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This course provides hands-on training on all aspects of email marketing, from crafting emails and setting up effective marketing campaigns to managing spam filters and evaluating delivery services. Author Tim Slavin introduces the fundamentals of email marketing, including the differences between HTML email and web pages, how to code emails that display properly on receipt, and ways to stay current with HTML email standards and capabilities. The course includes several project-oriented tutorials on creating multi-column newsletter layouts and multi-product offer emails, and also explains how to automate email creation, test emails prior to delivery, outsource campaigns, and address common coding problems.
This video shows common image-related problems that you might encounter as you code and test your HTML email, along with solutions. The most common image-related problems that you will see have to do with gaps, borders around images, and setting the background to a table or table data cell. Let's talk about each of those. First of all, of your image tags should have this basic code. In addition to the source, obviously, which should be an absolute URL to a specific image on a web server somewhere on the Internet, you also should specify the height and width, as well as the alt tag. The alt tag will display if images are turned off.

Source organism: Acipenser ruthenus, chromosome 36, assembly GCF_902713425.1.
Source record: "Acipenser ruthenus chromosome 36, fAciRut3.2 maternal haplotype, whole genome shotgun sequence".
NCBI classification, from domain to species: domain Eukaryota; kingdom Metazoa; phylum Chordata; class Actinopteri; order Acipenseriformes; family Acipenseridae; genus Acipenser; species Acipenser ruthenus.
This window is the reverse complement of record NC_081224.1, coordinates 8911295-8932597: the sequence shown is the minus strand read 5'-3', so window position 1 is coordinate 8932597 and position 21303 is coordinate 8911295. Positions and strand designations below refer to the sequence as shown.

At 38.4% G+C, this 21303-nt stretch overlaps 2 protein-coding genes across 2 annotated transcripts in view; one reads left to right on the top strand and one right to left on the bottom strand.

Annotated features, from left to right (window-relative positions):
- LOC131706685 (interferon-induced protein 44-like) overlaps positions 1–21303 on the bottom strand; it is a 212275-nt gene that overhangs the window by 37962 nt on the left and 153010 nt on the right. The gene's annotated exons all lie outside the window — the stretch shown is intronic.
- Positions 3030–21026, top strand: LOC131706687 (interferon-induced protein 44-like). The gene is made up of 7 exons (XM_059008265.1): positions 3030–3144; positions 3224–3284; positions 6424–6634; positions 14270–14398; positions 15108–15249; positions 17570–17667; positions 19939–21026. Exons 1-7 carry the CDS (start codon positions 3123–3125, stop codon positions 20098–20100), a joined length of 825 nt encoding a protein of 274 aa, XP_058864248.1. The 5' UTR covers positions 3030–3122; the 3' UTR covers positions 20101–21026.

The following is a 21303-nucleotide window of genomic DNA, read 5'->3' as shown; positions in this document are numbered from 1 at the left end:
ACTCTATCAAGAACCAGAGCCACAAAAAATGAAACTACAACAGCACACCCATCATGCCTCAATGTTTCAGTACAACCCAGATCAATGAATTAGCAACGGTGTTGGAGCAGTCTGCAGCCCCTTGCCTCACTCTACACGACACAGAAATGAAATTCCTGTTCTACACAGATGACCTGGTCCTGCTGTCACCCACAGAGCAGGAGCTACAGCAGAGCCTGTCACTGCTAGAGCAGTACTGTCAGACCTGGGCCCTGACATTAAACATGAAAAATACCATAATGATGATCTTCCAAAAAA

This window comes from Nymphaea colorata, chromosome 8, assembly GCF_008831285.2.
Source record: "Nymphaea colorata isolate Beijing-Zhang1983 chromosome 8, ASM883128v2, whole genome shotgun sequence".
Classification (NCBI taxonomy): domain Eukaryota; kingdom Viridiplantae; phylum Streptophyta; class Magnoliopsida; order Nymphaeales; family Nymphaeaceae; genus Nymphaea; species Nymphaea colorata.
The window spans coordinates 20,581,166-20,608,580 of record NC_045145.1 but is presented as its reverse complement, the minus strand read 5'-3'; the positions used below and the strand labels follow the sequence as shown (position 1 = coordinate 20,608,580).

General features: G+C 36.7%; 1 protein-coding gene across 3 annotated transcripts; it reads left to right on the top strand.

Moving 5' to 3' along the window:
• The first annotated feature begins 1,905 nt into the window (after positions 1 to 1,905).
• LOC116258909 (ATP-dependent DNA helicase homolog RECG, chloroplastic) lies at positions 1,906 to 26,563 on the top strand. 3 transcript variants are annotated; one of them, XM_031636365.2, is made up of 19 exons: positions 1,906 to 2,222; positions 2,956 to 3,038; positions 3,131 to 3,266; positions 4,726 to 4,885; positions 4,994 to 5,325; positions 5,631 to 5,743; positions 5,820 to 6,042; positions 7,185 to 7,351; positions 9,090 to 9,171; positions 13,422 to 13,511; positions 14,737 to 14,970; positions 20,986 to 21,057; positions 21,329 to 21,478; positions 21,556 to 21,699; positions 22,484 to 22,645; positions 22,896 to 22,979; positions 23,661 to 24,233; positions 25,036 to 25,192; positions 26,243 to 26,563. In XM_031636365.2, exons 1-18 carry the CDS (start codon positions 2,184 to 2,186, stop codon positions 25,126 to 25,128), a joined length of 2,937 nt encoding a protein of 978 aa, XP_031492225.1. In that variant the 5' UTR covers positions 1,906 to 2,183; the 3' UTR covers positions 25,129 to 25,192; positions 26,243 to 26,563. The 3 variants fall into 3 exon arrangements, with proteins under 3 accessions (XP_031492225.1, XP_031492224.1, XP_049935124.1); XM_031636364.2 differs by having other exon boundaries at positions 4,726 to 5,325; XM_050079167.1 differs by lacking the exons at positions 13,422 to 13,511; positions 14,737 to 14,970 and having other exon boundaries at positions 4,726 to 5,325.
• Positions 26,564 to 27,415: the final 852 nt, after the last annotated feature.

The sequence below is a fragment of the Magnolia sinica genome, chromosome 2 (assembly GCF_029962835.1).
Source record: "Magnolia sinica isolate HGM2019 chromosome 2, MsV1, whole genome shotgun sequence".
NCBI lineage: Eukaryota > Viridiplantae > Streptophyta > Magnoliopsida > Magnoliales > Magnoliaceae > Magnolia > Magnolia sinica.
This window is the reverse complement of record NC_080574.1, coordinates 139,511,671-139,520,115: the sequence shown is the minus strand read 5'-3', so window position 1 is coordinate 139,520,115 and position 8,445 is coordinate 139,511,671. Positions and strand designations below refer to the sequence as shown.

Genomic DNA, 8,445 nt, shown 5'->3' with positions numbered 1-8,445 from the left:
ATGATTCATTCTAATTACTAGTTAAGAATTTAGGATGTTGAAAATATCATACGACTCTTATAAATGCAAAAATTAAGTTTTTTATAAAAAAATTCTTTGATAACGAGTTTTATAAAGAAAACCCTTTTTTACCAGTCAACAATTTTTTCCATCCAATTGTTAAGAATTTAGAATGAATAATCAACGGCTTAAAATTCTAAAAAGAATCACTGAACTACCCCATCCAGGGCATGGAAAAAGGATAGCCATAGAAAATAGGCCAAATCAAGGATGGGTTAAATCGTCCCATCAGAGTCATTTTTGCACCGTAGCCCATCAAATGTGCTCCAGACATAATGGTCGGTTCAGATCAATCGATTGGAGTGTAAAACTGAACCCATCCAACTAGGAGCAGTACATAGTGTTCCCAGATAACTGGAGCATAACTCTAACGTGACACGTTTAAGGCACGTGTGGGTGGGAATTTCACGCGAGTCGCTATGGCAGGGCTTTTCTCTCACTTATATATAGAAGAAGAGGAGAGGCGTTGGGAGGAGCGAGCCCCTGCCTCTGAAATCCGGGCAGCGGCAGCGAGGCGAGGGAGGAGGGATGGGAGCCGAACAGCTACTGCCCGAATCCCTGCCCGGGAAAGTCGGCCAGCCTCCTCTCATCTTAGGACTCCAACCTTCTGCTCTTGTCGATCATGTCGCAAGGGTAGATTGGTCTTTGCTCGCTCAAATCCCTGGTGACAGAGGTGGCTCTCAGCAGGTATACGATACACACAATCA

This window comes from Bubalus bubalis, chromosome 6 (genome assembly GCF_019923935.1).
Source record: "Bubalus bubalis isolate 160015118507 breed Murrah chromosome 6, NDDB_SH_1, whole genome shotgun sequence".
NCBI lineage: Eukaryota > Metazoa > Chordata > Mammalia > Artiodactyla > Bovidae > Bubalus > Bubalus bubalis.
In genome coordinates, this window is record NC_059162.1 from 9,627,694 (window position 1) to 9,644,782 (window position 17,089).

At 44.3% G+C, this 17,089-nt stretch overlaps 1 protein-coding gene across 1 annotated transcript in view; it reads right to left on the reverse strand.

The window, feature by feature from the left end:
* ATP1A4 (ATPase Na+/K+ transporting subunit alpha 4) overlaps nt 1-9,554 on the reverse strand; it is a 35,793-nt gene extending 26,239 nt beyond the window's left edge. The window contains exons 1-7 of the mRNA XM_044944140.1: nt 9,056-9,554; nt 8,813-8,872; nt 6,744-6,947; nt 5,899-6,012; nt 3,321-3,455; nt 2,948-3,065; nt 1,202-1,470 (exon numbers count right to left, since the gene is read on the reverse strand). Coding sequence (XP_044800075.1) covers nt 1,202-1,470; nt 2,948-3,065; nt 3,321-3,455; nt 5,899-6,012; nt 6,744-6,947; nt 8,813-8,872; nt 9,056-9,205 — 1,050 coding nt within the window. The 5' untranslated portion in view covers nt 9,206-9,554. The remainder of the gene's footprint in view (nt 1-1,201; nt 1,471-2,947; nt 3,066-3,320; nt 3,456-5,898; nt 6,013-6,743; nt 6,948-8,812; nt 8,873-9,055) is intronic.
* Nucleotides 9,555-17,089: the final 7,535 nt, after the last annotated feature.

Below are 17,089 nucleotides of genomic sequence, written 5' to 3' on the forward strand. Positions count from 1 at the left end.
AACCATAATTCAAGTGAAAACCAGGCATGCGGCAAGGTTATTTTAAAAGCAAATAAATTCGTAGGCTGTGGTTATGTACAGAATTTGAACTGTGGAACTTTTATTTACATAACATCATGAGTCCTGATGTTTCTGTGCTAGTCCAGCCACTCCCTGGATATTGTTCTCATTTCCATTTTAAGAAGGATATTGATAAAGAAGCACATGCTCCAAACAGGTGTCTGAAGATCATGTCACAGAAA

In terms of image-gap problems you want these styles at a minimum. You want display set to block for Hotmail, and you want borders set to none for Outlook. The borders set to none will also solve the problems related to Outlook showing borders around all images regardless. In addition, you may want to style your image tags to have the margins and padding set to zero, and don't use shorthand--you'll need to specify margin-top, padding-top, etc.
Another image-related problem that has to do with gaps involves older email software. In old versions of Lotus Notes email, for example, you may find a gap underneath the image tag. Sometimes this is caused by the table data cell being on a new line. The solution is to bring everything up into a single line, like this. The third-image related problem has to do with background images.
This solution that I will show you is from the Campaign Monitor blog, and the URLs are in the exercise files. The main problem with background images is the Gmail and Outlook 2007 and Outlook 2010 will not display background images. You have to do a little bit of a workaround. For Outlook, you need to add VML code, which is this block of code, and you put it before the content and you put it after the content to close off their VML tag.
The most important aspect of the VML code is to get the source of the background image correct and to specify the two instances of height and the two instances of width, and those height and width values need to match the height and width value for the table data cell and for the image. If you are careful, this approach will display background images in Outlook 2007, Outlook 2010, and Gmail.
Some image-related problems within HTML email often can be identified easily when you set the HTML table border to 1. This will let you x-ray your table rows and columns to find any gaps. These are the most common solutions to image problems that you may find while testing HTML email code.
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